Fundamentals Analysis Explained

Fundamentals analysis is concerned with analyzing the prospects and outlook for a company, and this is often used by investors to determine which shares they should buy. If you are considering trading, then you will find that you do not use fundamental analysis much. When trading, technical analysis is more useful, as it seeks to reflect the current market view on a share’s value, and thus anticipate imminent price changes.

However, fundamental analysis has its place when deciding on long-term investments. Typically, the analysis starts with looking at the company’s accounts. Most of this can be done online, as the figures are available both from the companies themselves and on many financial websites. The figures that are most interesting are those which reveal the company’s potential in the future, as this is what will determine the long-term values.


Fundamentals Analysis Explained

As you might expect, sales figures and profit figures dominate fundamental analysis. It is useful to compare previous year’s figures to the current year’s to determine if sales are increasing or decreasing, and how profit levels compare on similar numbers of sales. This can vary if the company has made some efficiencies in production or suffered production setbacks, as even with the same number of units sold the profits may go up or down.

Apart from comparisons of several years, fundamental analysis will often compare different companies which operate in the same field and are of similar size. There are various ways in which this can be done. For instance, one of the fundamental factors often selected is the price-earnings ratio, or P/E ratio. This is typically around 15 for the market as a whole, though the average value varies depending on the market sector. It is calculated from the share price and the declared earnings per share (EPS). For example, if the share price is £100 and the earnings per share on an annual basis were £6 last year, then the P/E ratio would be 100 divided by 6, which works out to 16.7.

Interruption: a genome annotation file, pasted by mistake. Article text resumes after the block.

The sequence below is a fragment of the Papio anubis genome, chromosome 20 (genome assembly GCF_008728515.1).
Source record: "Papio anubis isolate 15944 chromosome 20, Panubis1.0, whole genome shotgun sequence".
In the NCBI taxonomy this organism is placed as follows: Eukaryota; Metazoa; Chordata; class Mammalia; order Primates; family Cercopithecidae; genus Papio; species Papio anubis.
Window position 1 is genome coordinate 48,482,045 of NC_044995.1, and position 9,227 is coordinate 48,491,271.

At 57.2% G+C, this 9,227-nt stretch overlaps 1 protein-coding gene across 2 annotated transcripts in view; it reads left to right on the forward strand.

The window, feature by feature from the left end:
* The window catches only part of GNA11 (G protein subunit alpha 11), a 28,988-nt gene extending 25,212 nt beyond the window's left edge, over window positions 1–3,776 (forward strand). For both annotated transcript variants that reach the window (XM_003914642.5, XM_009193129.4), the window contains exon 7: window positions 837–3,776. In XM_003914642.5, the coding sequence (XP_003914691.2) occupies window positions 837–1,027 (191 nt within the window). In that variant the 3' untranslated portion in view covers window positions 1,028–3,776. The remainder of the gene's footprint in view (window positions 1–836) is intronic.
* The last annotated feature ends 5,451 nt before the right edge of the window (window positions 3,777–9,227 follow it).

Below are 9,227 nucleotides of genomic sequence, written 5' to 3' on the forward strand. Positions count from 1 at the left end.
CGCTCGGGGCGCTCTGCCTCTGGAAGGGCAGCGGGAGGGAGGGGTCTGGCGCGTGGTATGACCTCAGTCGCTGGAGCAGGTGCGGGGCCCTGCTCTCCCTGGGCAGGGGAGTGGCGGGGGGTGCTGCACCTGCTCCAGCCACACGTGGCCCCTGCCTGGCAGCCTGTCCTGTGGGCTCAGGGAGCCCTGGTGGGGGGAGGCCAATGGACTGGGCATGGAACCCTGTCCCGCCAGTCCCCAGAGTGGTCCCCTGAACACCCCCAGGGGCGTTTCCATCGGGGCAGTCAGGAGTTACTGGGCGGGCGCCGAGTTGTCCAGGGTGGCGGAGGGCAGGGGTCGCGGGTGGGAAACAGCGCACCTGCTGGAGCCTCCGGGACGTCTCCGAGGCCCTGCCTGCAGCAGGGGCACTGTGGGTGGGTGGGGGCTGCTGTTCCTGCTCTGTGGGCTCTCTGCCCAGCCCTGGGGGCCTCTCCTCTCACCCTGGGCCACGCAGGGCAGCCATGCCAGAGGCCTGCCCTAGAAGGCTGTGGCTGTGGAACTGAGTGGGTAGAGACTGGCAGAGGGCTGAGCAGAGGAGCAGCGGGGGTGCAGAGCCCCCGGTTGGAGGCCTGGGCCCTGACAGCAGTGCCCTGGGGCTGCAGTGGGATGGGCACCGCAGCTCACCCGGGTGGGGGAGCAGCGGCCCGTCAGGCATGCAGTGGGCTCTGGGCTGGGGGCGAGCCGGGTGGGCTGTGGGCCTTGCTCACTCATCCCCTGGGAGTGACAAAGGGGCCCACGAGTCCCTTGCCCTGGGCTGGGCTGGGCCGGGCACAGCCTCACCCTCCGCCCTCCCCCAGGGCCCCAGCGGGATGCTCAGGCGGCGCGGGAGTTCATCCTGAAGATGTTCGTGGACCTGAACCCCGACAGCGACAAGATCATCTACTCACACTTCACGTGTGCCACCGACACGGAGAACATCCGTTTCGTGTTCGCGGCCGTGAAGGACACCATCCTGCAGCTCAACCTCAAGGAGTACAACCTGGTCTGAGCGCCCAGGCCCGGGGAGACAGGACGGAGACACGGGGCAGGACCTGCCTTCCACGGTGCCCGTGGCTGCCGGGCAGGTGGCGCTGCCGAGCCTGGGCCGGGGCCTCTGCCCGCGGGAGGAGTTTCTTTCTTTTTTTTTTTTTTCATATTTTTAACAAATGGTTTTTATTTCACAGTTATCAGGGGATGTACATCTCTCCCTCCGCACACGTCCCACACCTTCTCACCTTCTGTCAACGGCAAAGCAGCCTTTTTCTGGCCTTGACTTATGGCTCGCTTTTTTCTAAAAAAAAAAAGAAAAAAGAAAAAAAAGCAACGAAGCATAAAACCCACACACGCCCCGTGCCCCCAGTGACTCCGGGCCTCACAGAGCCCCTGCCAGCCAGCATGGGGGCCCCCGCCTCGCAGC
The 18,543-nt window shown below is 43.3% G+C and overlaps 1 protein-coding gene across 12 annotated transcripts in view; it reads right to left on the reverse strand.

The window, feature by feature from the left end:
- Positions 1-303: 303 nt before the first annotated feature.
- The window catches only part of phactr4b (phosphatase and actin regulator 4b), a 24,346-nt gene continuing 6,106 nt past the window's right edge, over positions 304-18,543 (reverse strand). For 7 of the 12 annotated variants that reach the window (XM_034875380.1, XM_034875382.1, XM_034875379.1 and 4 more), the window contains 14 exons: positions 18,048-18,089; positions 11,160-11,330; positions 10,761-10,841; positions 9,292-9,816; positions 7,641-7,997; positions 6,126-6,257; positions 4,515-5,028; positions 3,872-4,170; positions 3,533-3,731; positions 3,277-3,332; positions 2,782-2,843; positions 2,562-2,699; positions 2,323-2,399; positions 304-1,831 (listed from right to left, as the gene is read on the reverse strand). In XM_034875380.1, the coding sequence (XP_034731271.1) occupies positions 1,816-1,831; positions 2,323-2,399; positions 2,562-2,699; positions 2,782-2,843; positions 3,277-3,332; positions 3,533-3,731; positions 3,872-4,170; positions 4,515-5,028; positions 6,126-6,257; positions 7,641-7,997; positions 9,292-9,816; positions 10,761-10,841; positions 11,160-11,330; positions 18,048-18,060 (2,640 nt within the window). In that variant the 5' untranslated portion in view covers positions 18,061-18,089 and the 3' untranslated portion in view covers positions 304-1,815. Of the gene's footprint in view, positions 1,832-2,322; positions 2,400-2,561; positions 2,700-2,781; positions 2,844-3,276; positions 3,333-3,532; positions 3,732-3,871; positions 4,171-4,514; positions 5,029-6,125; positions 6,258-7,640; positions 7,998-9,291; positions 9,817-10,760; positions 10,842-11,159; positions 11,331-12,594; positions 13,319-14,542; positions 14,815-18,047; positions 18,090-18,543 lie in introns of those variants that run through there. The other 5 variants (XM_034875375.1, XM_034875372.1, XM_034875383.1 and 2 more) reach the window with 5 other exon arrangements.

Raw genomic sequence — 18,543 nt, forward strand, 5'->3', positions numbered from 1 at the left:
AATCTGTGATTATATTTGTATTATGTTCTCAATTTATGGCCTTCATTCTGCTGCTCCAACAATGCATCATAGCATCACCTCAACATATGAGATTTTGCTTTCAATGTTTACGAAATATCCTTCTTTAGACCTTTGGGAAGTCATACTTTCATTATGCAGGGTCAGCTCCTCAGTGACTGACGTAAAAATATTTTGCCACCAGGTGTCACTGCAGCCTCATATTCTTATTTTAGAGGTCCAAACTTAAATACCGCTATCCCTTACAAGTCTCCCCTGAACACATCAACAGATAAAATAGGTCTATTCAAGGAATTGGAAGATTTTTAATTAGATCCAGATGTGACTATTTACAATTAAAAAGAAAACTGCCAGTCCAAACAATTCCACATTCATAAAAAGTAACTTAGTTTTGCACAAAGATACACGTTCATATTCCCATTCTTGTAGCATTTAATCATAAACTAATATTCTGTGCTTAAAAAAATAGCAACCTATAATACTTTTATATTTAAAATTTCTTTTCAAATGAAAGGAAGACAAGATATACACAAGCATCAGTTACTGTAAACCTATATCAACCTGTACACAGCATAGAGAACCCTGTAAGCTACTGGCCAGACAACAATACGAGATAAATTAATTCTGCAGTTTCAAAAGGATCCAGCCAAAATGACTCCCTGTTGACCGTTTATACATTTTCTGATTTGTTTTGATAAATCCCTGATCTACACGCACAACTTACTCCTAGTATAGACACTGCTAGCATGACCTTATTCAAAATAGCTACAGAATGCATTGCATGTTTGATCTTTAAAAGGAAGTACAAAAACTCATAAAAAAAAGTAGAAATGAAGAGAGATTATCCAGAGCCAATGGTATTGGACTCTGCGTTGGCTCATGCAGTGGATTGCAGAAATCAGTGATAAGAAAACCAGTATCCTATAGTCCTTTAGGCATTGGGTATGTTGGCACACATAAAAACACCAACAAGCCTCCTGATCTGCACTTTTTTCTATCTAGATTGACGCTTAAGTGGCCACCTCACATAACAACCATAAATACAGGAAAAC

Suppose a competing company in the same market sector declared earnings of £4 per share, and the share price was quoted at £55. By calculating the P/E ratio to be 13.75 in this case, you can see that the shares are relatively undervalued compared to the first company.

Other fundamental factors that are significant include the amount of equity tied up in the company, compared to its profits, and the company’s debt ratio, which is how much it owes compared to its value. Once again, there is no standard universal value for these, and some industries regularly use a much higher debt ratio than others. As mentioned above, a good way to gauge the significance of any numbers is to compare them with those of similar companies in the same business.

As mentioned in the beginning, these factors are not worth mentioning if you are interested in trading rather than investing, even though it is a good idea to educate yourself on all aspects of the business. Fundamental analysis can give you a good understanding of the market sector, and will help when you are trying to assess the value of an initial public offering (IPO).  The numbers calculated when doing fundamental analysis are not a major influence in the current market view of the company, which is what matters when trading, but provide a setting and overall background to the task.

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